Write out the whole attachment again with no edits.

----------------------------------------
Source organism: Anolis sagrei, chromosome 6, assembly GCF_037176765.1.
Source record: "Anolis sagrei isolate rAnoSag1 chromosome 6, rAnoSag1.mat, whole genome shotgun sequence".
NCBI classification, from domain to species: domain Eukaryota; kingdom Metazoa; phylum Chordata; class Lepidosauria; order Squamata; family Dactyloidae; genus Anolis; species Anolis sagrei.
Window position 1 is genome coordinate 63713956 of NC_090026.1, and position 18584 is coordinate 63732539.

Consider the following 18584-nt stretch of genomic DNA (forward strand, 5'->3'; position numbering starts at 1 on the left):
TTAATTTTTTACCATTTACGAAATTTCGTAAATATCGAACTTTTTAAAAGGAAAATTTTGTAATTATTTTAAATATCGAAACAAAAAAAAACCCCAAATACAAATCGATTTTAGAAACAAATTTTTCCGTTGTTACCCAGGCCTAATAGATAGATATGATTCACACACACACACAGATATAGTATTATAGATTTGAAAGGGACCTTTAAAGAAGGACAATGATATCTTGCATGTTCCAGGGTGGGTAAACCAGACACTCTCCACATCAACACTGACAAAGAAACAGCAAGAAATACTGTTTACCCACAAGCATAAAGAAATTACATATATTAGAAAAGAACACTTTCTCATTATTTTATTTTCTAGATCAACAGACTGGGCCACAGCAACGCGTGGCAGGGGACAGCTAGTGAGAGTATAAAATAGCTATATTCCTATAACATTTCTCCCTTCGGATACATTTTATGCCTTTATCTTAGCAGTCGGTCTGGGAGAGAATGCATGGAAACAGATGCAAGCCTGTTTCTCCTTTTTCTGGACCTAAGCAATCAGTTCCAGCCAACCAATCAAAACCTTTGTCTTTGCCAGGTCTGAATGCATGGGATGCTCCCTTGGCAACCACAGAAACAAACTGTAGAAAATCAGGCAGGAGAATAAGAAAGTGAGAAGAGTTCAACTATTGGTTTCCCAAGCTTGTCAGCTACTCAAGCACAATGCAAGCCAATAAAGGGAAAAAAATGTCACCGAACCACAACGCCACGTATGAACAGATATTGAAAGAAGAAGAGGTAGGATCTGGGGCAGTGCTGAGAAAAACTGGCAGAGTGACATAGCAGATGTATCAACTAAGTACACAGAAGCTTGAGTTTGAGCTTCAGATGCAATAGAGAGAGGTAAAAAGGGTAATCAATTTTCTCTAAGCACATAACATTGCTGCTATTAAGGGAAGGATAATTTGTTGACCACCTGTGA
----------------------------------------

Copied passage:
Source organism: Anolis sagrei, chromosome 6, assembly GCF_037176765.1.
Source record: "Anolis sagrei isolate rAnoSag1 chromosome 6, rAnoSag1.mat, whole genome shotgun sequence".
NCBI classification, from domain to species: domain Eukaryota; kingdom Metazoa; phylum Chordata; class Lepidosauria; order Squamata; family Dactyloidae; genus Anolis; species Anolis sagrei.
Window position 1 is genome coordinate 63713956 of NC_090026.1, and position 18584 is coordinate 63732539.

Consider the following 18584-nt stretch of genomic DNA (forward strand, 5'->3'; position numbering starts at 1 on the left):
TTAATTTTTTACCATTTACGAAATTTCGTAAATATCGAACTTTTTAAAAGGAAAATTTTGTAATTATTTTAAATATCGAAACAAAAAAAAACCCCAAATACAAATCGATTTTAGAAACAAATTTTTCCGTTGTTACCCAGGCCTAATAGATAGATATGATTCACACACACACACAGATATAGTATTATAGATTTGAAAGGGACCTTTAAAGAAGGACAATGATATCTTGCATGTTCCAGGGTGGGTAAACCAGACACTCTCCACATCAACACTGACAAAGAAACAGCAAGAAATACTGTTTACCCACAAGCATAAAGAAATTACATATATTAGAAAAGAACACTTTCTCATTATTTTATTTTCTAGATCAACAGACTGGGCCACAGCAACGCGTGGCAGGGGACAGCTAGTGAGAGTATAAAATAGCTATATTCCTATAACATTTCTCCCTTCGGATACATTTTATGCCTTTATCTTAGCAGTCGGTCTGGGAGAGAATGCATGGAAACAGATGCAAGCCTGTTTCTCCTTTTTCTGGACCTAAGCAATCAGTTCCAGCCAACCAATCAAAACCTTTGTCTTTGCCAGGTCTGAATGCATGGGATGCTCCCTTGGCAACCACAGAAACAAACTGTAGAAAATCAGGCAGGAGAATAAGAAAGTGAGAAGAGTTCAACTATTGGTTTCCCAAGCTTGTCAGCTACTCAAGCACAATGCAAGCCAATAAAGGGAAAAAAATGTCACCGAACCACAACGCCACGTATGAACAGATATTGAAAGAAGAAGAGGTAGGATCTGGGGCAGTGCTGAGAAAAACTGGCAGAGTGACATAGCAGATGTATCAACTAAGTACACAGAAGCTTGAGTTTGAGCTTCAGATGCAATAGAGAGAGGTAAAAAGGGTAATCAATTTTCTCTAAGCACATAACATTGCTGCTATTAAGGGAAGGATAATTTGTTGACCACCTGTGA